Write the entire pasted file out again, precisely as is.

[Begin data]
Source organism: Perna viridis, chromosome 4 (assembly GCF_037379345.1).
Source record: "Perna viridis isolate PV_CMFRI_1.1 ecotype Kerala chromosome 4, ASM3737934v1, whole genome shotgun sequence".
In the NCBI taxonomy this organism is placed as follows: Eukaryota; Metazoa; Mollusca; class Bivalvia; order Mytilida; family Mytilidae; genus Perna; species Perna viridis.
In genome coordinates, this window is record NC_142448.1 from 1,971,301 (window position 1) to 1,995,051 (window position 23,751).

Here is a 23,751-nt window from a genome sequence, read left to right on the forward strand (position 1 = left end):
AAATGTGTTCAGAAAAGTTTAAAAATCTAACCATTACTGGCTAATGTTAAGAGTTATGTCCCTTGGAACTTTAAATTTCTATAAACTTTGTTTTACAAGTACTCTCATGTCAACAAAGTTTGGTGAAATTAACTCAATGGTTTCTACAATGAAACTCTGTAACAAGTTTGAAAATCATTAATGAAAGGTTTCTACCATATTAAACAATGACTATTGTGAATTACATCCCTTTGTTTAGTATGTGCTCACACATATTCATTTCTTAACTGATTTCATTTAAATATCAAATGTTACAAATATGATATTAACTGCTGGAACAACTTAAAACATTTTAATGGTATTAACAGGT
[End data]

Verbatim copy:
Source organism: Perna viridis, chromosome 4 (assembly GCF_037379345.1).
Source record: "Perna viridis isolate PV_CMFRI_1.1 ecotype Kerala chromosome 4, ASM3737934v1, whole genome shotgun sequence".
In the NCBI taxonomy this organism is placed as follows: Eukaryota; Metazoa; Mollusca; class Bivalvia; order Mytilida; family Mytilidae; genus Perna; species Perna viridis.
In genome coordinates, this window is record NC_142448.1 from 1,971,301 (window position 1) to 1,995,051 (window position 23,751).

Here is a 23,751-nt window from a genome sequence, read left to right on the forward strand (position 1 = left end):
AAATGTGTTCAGAAAAGTTTAAAAATCTAACCATTACTGGCTAATGTTAAGAGTTATGTCCCTTGGAACTTTAAATTTCTATAAACTTTGTTTTACAAGTACTCTCATGTCAACAAAGTTTGGTGAAATTAACTCAATGGTTTCTACAATGAAACTCTGTAACAAGTTTGAAAATCATTAATGAAAGGTTTCTACCATATTAAACAATGACTATTGTGAATTACATCCCTTTGTTTAGTATGTGCTCACACATATTCATTTCTTAACTGATTTCATTTAAATATCAAATGTTACAAATATGATATTAACTGCTGGAACAACTTAAAACATTTTAATGGTATTAACAGGT